People who are close to death commonly call out the name of a dead relative. To finally reunite with loved ones who have passed on must be a wonderful feeling. Centuries ago, as a man or woman lay dying-surrounded by loved ones, with a favorite pet at the foot of the bed-seeing deceased relatives was viewed as a normal affair. Those at the deathbed would often ask, "Who do you see? How are they? Do they have a message for me?" Today, such events continue to occur, but are we listening? Are we open to the lessons of the dying?  
With deaths taking place more often than not in hospitals and nursing homes, DBVs are often dismissed. Periodically, a kind nurse or doctor does take note and offers support. In reading the following DBVs, notice how comforted the dying person is at seeing a familiar face from the other side. Jenny Randles and Peter Hough offer us the following account from their book, "The Afterlife" (1993).  
"Sheila Mendoza is a charge nurse who works in the intensive care unit wards of a large hospital in Texas. She has watched many people die and admits that she had become rather hardened to the process. However, nothing prepared her for one night in 1982 when the most remarkable event that she had ever witnessed was to take place.  
Sheila was on night shift, paying special attention to a man who had been in the hospital for some days. Although under close care, he was not thought to be in any danger nor seriously ill.  
At about 8 p.m. he began talking very lucidly about a loved one whom he longed to see. Sheila could not tell who this person was, but it was obvious that the man had not seen her in many years and never expected to do so again. The impression is that she must have passed away some years before. The man then slipped from his mumbling into a restless sleep.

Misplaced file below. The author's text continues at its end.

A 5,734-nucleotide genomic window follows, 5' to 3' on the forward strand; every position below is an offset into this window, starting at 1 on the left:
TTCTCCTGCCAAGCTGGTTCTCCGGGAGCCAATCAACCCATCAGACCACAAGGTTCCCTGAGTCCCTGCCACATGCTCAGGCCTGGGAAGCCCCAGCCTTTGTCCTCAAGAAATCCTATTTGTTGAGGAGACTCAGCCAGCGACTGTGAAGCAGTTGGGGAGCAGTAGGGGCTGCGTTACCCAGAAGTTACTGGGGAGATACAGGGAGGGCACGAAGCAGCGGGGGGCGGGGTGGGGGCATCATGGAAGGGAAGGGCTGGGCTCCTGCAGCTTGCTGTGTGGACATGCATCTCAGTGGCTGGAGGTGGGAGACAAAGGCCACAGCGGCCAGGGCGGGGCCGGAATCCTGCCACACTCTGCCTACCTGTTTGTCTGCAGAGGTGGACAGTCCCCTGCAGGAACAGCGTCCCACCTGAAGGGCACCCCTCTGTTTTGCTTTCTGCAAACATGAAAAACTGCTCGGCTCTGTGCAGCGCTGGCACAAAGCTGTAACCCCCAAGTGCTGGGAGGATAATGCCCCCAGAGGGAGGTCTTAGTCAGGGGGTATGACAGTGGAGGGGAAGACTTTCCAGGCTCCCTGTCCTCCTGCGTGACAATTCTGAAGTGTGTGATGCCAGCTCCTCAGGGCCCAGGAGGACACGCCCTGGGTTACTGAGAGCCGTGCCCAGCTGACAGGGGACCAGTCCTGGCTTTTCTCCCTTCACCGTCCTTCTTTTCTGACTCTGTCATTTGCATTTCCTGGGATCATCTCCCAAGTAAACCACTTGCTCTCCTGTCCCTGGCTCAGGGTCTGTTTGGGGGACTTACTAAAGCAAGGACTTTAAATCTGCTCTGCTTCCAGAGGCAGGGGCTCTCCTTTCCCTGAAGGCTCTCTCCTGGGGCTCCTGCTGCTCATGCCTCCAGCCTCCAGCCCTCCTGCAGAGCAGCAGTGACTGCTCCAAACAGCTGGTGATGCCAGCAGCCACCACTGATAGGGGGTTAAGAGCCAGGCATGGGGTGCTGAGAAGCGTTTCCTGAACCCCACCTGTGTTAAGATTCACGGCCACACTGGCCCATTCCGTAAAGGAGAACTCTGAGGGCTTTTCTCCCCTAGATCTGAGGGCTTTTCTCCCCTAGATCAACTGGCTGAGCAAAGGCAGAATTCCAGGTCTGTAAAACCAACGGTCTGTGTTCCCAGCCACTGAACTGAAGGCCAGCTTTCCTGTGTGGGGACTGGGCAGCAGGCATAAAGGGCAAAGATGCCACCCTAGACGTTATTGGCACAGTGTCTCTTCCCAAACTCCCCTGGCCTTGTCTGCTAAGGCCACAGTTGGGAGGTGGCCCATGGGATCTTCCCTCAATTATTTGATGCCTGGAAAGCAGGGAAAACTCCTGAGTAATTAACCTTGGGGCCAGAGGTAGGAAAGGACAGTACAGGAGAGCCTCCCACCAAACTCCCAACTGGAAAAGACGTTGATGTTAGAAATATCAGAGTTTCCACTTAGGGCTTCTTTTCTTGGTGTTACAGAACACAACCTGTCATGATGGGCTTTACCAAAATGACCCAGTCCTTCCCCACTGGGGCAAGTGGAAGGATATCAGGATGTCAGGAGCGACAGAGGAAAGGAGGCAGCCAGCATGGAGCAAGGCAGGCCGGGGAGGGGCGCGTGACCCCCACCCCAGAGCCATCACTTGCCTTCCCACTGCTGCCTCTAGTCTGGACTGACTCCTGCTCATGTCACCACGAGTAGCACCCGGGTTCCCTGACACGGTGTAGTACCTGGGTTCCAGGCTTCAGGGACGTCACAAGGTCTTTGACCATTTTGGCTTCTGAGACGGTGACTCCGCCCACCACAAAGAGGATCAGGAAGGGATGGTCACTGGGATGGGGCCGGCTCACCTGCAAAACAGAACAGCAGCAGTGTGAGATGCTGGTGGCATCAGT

At about 9:30 he began talking about this person again, and his vital signs also began to fall. Fearing the worst, more medical staff was brought in, but the man slid into a comatose state.  
Then the patient became wonderfully alert, as some people do very near the end. He looked to one side, staring into vacant space. As time went by, it was clear he could see someone there whom nobody else in the room could see. Suddenly, his face lit up like a beacon. He was staring and smiling at what was clearly a long-lost friend, his eyes so full of love and serenity that it was hard for those around him to not be overcome by tears.  
Sheila says: ’There was no mistake. Someone had come for him at the last to show him the way.’ Minutes later the man died, in a state of sublime peace and happiness.  
From that day Sheila Mendoza looked upon her dying patients with new eyes and dignity. Like so many others who care for the terminally ill, she had witnessed that precious moment when life slips all ties to a battered, broken body and moves on toward who knows where."  
Who was this long-lost family member or friend? Only the dying man will ever know. What is important to recognize is that this reunion somehow prepared him for his death. This vision enabled him to easily pass on to the next stage of existence. It also taught the health-care worker a vital lesson about working with the terminally ill.  
The medical community-actually, all of us-can learn many lessons from the dying and DBVs. In the following account, a mother hears from a dying aunt details regarding her deceased daughter’s existence in the afterlife. This experience brings this mother a sense of joy and relief. Not only is she reassured that her daughter is well, but the mother quickly recognizes that her dying aunt will also be cared for when she passes.